“Crinolines and separating busks: innovations in women’s fashion in the early Victorian era” by Melissa Grice
October 9, 2 p.m.–4 p.m.
On October 9, the Cherokee Strip Museum and Rose Hill School will host a “women’s day” demonstration focused on fashion developments of the 1850s and 1860s. Resident schoolmarm and historical seamstress Melissa Grice will be exploring the innovations in women’s fashion early in the Victorian era that made wearing voluminous elegant dresses more tolerable for women. Her presentation will focus on a time when ladies wore cage crinolines and crinoline petticoats to create a fashionable silhouette. She will also be discussing corsets and the innovation of separating busks that were important advances, making dresses more comfortable, healthier, and more elegant than in previous decades. The demonstration will also include instructions about sewing a sun bonnet.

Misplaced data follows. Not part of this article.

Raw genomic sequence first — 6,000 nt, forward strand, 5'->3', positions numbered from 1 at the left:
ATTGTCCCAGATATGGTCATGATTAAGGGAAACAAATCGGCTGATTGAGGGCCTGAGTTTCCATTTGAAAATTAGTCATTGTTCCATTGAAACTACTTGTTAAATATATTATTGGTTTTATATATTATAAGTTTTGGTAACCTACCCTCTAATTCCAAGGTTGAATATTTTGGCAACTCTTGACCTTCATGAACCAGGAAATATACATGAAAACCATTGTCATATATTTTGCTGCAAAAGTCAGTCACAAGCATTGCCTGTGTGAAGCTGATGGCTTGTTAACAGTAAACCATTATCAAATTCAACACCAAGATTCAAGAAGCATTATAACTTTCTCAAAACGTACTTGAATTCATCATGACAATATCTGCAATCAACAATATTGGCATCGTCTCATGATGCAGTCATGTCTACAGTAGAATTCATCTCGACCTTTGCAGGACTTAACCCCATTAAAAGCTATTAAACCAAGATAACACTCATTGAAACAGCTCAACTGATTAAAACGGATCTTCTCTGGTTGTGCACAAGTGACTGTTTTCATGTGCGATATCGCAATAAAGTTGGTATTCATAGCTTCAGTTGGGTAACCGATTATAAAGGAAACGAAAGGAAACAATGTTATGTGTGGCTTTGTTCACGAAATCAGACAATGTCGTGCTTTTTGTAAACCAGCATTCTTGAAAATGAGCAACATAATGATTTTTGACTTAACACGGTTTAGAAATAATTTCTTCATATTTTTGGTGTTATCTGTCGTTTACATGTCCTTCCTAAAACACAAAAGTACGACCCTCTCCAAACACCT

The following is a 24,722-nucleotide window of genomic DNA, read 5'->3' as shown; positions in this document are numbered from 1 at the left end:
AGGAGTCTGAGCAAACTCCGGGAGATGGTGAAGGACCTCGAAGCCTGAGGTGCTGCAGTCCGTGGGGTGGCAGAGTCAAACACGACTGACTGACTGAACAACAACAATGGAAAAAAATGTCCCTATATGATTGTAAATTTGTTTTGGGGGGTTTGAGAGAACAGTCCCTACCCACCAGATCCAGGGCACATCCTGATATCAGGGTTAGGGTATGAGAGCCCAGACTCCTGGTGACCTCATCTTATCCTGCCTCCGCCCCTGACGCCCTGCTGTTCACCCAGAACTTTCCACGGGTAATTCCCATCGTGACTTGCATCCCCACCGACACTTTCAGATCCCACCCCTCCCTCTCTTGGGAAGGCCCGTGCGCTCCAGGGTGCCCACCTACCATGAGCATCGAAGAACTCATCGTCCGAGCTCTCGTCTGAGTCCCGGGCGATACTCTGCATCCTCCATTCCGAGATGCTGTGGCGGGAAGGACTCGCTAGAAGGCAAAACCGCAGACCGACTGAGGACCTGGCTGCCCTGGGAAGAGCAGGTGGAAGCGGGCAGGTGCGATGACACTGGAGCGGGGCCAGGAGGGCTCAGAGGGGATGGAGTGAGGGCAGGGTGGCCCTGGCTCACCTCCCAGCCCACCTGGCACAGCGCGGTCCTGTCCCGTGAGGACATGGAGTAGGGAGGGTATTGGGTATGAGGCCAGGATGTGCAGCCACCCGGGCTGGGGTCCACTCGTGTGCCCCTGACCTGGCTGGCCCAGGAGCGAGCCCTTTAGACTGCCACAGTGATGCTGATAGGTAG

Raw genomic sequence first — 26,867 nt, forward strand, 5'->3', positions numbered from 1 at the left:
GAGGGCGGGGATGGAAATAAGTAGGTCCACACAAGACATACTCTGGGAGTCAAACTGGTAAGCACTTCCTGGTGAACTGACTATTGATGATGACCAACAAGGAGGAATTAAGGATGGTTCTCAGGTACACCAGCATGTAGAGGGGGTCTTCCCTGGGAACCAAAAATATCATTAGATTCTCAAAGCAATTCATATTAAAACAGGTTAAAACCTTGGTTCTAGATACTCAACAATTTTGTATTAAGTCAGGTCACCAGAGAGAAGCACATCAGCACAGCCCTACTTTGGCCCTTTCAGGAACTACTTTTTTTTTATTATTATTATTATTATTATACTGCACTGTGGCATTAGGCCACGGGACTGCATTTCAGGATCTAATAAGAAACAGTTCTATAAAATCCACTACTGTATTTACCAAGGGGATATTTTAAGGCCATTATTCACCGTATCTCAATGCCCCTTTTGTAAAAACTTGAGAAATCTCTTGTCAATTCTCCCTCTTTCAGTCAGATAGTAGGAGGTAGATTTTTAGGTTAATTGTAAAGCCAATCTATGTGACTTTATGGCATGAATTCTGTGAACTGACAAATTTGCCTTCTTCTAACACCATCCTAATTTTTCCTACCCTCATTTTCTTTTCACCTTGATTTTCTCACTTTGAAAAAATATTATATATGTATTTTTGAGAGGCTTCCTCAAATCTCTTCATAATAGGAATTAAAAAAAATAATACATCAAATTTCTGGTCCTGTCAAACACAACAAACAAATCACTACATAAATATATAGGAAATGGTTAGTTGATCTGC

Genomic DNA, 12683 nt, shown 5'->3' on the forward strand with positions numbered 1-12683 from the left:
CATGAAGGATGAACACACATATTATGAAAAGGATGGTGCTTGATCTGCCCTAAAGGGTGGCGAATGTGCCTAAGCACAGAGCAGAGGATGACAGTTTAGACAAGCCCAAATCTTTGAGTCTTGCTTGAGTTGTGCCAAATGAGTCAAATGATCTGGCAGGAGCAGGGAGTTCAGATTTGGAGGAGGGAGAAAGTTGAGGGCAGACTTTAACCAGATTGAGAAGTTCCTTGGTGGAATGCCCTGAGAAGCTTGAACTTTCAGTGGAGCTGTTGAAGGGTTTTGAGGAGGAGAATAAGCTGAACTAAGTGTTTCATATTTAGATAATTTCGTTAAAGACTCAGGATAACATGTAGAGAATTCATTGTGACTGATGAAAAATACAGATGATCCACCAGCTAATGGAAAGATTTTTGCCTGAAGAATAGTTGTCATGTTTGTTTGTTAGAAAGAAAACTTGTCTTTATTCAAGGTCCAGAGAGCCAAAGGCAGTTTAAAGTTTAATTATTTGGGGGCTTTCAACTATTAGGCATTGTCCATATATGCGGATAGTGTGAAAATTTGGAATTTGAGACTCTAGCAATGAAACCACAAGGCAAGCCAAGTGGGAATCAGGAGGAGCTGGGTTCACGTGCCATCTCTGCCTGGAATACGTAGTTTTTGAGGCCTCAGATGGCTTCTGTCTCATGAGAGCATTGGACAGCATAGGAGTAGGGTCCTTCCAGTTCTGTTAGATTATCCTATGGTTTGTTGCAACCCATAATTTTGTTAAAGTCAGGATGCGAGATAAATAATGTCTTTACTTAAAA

This event is free to the public, but preregistration is appreciated. Call 580-336-2405 to RSVP in advance.
Melissa Grice is one of the Rose Hill schoolmarms and is a historical seamstress, she travels from state to state participating in Civil War reenactments.